Third Thursday Lecture – Tokugawa Japan: Ideologies in Conflict. The Priest

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Japan in the Tokugawa period (1603–1868) was one of the most highly urbanised countries in the world, a situation that arose when the military rulers decided to isolate samurai from the land and corral them into castle towns. Despite the fact that this was in essence a militarised society, an artistic and literary culture emerged that has proved to be a source of fascination for many. Unpredictable censorship did not deter the growth of an intellectual environment in which economic, social and cultural concerns were debated with vigour and passion. In these lectures Professor Bowring explores a wide range of intellectual responses to this new world, from scholars who were wedded to Chinese Confucian ideas to those for whom China was the source of everything that was wrong with Japan, while not forgetting the continued presence of Shinto and Buddhist priests, who had their own particular concerns.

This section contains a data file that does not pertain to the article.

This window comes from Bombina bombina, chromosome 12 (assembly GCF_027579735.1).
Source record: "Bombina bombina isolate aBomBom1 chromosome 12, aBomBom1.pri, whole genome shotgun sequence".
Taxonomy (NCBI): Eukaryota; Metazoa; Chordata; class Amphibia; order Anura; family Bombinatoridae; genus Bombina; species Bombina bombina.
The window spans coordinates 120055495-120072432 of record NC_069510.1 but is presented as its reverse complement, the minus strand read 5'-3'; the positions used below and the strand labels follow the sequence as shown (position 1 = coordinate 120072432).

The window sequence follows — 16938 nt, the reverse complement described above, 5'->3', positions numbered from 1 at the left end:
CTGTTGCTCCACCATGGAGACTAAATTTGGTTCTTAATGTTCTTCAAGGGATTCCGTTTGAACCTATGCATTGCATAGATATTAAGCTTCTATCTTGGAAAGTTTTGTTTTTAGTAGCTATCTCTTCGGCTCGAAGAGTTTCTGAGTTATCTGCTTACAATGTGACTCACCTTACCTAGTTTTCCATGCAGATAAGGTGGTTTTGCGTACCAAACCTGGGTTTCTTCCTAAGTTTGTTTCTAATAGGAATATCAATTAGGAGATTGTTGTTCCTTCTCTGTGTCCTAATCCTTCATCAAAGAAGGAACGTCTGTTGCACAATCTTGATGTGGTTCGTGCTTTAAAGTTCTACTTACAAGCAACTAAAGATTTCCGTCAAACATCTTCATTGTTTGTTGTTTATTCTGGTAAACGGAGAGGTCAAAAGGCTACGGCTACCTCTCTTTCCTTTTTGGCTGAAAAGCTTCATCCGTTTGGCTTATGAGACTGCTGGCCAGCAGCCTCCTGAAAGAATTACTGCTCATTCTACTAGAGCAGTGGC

Professor Richard Bowring
Emeritus Professor of Japanese Studies at the University of Cambridge

Date: 21 November 2013, 18:00
Venue: Hostry, Norwich Cathedral, Norwich NR1 4EH
Tel: 01603 624349
Fax: 01603 625011
Email: sisjac@sainsbury-institute.org
Web: www.sainsbury-institute.org
Organiser: Sainsbury Institute for the Study of Japanese Arts and Cultures

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